When you take a job through a company, the hourly wage or salary may not be the only form of compensation for the position. Some companies offer equity compensation in addition to or in place of some upfront pay. Commonly offered to business administrators and executives, equity compensation consists of stocks and stock bonuses through the company.
How Equity Compensation Pays
When a corporation hires an equity compensation employee, the company still gives the employee a regular paycheck. This paycheck consists of the amount of upfront money that the employer and employee agreed upon during the employment negotiating process as the employee’s base pay. This paycheck does not include, and won’t ever include, any equity compensation that the employer and employee agreed on. Instead, equity compensation generally pays in the form of bonus checks when quarterly stock payouts are made.
Reasons for Paying Equity Compensation
Unlike an employee’s upfront salary, equity compensation is based on performance, but not just on the individual employee’s performance. The compensation is tied to the entire company’s performance, or, more specifically, the equity of a company’s stock, which is equal to the company’s net worth, or the monetary value of the company minus expenses and debts. Since an employee’s earning of equity compensation ties directly to the worth of the company, equity compensation works as an incentive to encourage employees to work toward increasing the company’s net worth for stockholders. In the right environment, it can boost morale and incentivize team members by making them invested in the business's success.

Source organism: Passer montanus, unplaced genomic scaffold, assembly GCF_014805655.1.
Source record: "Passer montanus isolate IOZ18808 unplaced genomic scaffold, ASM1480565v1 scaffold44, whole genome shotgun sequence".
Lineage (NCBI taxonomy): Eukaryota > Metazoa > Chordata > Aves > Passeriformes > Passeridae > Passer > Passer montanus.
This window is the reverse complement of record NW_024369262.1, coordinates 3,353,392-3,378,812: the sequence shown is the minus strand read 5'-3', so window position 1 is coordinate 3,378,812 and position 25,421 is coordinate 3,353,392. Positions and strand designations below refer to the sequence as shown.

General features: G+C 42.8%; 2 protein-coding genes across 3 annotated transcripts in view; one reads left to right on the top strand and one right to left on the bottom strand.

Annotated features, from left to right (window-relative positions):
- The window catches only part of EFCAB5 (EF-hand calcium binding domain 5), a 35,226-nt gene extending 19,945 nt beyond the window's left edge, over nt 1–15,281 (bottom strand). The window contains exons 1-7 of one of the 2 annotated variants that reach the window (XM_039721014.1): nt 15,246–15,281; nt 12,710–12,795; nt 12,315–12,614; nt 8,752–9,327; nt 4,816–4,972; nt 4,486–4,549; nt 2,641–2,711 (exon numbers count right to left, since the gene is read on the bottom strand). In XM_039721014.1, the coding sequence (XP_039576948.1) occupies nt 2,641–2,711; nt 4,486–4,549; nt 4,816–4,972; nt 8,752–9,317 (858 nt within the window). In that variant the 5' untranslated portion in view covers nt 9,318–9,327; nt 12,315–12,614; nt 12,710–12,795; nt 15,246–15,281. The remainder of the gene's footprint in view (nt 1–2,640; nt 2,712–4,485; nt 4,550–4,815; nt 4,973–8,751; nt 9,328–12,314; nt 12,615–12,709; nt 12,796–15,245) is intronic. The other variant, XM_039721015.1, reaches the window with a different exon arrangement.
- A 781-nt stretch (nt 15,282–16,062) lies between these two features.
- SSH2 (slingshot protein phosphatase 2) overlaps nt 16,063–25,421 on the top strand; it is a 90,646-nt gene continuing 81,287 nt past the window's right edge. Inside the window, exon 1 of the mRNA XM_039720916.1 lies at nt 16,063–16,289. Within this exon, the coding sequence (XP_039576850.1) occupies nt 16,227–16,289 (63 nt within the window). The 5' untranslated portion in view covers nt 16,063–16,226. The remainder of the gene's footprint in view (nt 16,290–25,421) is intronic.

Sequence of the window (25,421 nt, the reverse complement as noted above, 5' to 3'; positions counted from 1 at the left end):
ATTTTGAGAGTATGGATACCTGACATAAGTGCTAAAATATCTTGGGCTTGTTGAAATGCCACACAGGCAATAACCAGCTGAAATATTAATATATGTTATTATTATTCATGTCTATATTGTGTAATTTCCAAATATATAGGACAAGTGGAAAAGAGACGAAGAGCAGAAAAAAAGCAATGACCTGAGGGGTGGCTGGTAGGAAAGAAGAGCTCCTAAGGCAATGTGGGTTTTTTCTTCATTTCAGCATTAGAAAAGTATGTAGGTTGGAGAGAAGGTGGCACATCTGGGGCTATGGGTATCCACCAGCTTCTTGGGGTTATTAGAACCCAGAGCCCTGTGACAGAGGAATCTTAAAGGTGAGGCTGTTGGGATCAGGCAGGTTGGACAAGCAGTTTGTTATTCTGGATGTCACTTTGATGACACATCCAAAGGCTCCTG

Equity Compensation as Pay
An employee of a company may or may not earn “extra” money as a result of equity compensation. In some instances, an employee may receive what is considered a normal salary for his position as upfront pay and equity compensation is simply a bonus. In other instances, an employee may receive a lesser amount of upfront pay than the average pay for his position and earn equity compensation to make up the difference.
Typical Equity Compensation
Since equity compensation relates to the value of a company’s stock, the shareholders in a company generally determine the company’s equity compensation structure. Due to this, equity compensation varies widely from company to company, though it may account for over 30 percent of executive salary packages at large companies. Whatever the equity compensation amount, it is based on employee’s pay and stock worth, so if an employee making a $1,000,000 salary receives a 10 percent equity compensation bonus, it equals approximately $100,000.